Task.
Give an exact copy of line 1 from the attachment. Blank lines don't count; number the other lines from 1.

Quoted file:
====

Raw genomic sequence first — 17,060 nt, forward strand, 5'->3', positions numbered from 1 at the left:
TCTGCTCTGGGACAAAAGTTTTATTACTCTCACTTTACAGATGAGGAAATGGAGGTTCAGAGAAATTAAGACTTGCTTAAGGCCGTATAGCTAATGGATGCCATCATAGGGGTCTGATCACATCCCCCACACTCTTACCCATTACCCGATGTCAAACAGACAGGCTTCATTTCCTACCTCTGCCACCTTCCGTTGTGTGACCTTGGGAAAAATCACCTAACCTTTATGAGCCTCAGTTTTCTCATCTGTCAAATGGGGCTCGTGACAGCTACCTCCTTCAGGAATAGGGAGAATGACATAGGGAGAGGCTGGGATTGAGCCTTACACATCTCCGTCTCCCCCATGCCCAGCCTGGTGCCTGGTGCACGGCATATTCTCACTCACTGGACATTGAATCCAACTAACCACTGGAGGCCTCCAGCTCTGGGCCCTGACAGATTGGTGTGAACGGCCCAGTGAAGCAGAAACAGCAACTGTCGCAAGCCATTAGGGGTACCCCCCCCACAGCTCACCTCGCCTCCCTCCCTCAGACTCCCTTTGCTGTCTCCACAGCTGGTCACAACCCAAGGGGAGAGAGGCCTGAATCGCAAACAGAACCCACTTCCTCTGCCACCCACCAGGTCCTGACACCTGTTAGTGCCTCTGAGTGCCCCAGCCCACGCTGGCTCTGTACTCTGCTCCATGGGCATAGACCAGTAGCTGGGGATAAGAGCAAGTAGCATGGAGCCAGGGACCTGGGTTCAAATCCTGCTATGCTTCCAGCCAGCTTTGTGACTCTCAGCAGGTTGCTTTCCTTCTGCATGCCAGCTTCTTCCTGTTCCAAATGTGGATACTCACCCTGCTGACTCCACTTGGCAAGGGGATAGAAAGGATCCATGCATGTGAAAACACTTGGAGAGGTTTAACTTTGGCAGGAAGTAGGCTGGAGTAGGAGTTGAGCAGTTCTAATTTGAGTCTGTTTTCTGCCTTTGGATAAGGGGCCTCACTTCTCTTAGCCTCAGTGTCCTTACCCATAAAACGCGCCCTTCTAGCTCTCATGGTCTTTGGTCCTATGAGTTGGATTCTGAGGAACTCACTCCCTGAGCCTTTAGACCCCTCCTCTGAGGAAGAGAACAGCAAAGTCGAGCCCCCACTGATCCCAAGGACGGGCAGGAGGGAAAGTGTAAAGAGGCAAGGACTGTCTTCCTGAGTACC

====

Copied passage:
Raw genomic sequence first — 17,060 nt, forward strand, 5'->3', positions numbered from 1 at the left: